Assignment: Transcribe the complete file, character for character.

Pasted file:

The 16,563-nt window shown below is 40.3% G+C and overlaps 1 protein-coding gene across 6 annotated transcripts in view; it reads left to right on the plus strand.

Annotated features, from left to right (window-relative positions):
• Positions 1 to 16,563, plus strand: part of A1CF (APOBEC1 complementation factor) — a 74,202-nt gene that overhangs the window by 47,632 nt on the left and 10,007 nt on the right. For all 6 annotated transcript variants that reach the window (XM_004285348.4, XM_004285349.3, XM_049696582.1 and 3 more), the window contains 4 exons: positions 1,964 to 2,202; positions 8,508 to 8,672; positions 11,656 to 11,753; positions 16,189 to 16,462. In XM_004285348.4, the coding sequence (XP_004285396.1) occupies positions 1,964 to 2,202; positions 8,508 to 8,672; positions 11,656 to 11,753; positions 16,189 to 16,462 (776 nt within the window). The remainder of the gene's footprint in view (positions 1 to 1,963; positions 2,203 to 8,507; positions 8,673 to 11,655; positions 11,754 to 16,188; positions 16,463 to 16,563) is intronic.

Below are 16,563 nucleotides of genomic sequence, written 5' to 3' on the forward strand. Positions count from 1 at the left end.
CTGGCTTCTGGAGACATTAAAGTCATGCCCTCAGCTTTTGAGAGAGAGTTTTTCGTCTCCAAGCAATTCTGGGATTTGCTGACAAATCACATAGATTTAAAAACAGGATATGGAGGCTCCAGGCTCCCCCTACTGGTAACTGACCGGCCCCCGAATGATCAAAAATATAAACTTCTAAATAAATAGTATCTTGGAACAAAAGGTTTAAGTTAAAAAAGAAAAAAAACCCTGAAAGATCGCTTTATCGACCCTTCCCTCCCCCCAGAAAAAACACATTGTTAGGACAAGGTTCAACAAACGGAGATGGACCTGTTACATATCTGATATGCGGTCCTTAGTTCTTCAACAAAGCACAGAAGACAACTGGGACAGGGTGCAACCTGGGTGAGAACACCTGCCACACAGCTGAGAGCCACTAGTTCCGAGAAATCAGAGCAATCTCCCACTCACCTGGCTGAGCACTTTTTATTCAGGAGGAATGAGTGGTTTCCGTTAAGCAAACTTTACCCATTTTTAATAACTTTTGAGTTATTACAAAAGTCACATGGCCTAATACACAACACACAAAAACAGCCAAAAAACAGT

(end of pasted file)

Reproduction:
The 16,563-nt window shown below is 40.3% G+C and overlaps 1 protein-coding gene across 6 annotated transcripts in view; it reads left to right on the plus strand.

Annotated features, from left to right (window-relative positions):
• Positions 1 to 16,563, plus strand: part of A1CF (APOBEC1 complementation factor) — a 74,202-nt gene that overhangs the window by 47,632 nt on the left and 10,007 nt on the right. For all 6 annotated transcript variants that reach the window (XM_004285348.4, XM_004285349.3, XM_049696582.1 and 3 more), the window contains 4 exons: positions 1,964 to 2,202; positions 8,508 to 8,672; positions 11,656 to 11,753; positions 16,189 to 16,462. In XM_004285348.4, the coding sequence (XP_004285396.1) occupies positions 1,964 to 2,202; positions 8,508 to 8,672; positions 11,656 to 11,753; positions 16,189 to 16,462 (776 nt within the window). The remainder of the gene's footprint in view (positions 1 to 1,963; positions 2,203 to 8,507; positions 8,673 to 11,655; positions 11,754 to 16,188; positions 16,463 to 16,563) is intronic.

Below are 16,563 nucleotides of genomic sequence, written 5' to 3' on the forward strand. Positions count from 1 at the left end.
CTGGCTTCTGGAGACATTAAAGTCATGCCCTCAGCTTTTGAGAGAGAGTTTTTCGTCTCCAAGCAATTCTGGGATTTGCTGACAAATCACATAGATTTAAAAACAGGATATGGAGGCTCCAGGCTCCCCCTACTGGTAACTGACCGGCCCCCGAATGATCAAAAATATAAACTTCTAAATAAATAGTATCTTGGAACAAAAGGTTTAAGTTAAAAAAGAAAAAAAACCCTGAAAGATCGCTTTATCGACCCTTCCCTCCCCCCAGAAAAAACACATTGTTAGGACAAGGTTCAACAAACGGAGATGGACCTGTTACATATCTGATATGCGGTCCTTAGTTCTTCAACAAAGCACAGAAGACAACTGGGACAGGGTGCAACCTGGGTGAGAACACCTGCCACACAGCTGAGAGCCACTAGTTCCGAGAAATCAGAGCAATCTCCCACTCACCTGGCTGAGCACTTTTTATTCAGGAGGAATGAGTGGTTTCCGTTAAGCAAACTTTACCCATTTTTAATAACTTTTGAGTTATTACAAAAGTCACATGGCCTAATACACAACACACAAAAACAGCCAAAAAACAGT